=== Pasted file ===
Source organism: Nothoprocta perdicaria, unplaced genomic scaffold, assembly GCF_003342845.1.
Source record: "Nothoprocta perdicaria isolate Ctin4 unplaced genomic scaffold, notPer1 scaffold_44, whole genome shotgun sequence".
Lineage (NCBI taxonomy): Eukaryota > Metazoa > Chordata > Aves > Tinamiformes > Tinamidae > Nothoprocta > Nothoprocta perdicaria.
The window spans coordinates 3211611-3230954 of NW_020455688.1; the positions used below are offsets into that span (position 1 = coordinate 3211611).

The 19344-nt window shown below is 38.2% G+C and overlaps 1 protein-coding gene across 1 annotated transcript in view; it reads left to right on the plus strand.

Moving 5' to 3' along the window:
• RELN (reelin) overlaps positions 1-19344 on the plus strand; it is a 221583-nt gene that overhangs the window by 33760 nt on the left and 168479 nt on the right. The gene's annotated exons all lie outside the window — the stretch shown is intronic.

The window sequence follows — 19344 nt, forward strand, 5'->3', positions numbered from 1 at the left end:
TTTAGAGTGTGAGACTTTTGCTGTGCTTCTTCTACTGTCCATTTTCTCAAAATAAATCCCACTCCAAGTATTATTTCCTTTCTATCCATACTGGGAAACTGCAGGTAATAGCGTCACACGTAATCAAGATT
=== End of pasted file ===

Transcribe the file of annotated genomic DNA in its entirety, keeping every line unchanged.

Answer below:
Source organism: Nothoprocta perdicaria, unplaced genomic scaffold, assembly GCF_003342845.1.
Source record: "Nothoprocta perdicaria isolate Ctin4 unplaced genomic scaffold, notPer1 scaffold_44, whole genome shotgun sequence".
Lineage (NCBI taxonomy): Eukaryota > Metazoa > Chordata > Aves > Tinamiformes > Tinamidae > Nothoprocta > Nothoprocta perdicaria.
The window spans coordinates 3211611-3230954 of NW_020455688.1; the positions used below are offsets into that span (position 1 = coordinate 3211611).

The 19344-nt window shown below is 38.2% G+C and overlaps 1 protein-coding gene across 1 annotated transcript in view; it reads left to right on the plus strand.

Moving 5' to 3' along the window:
• RELN (reelin) overlaps positions 1-19344 on the plus strand; it is a 221583-nt gene that overhangs the window by 33760 nt on the left and 168479 nt on the right. The gene's annotated exons all lie outside the window — the stretch shown is intronic.

The window sequence follows — 19344 nt, forward strand, 5'->3', positions numbered from 1 at the left end:
TTTAGAGTGTGAGACTTTTGCTGTGCTTCTTCTACTGTCCATTTTCTCAAAATAAATCCCACTCCAAGTATTATTTCCTTTCTATCCATACTGGGAAACTGCAGGTAATAGCGTCACACGTAATCAAGATT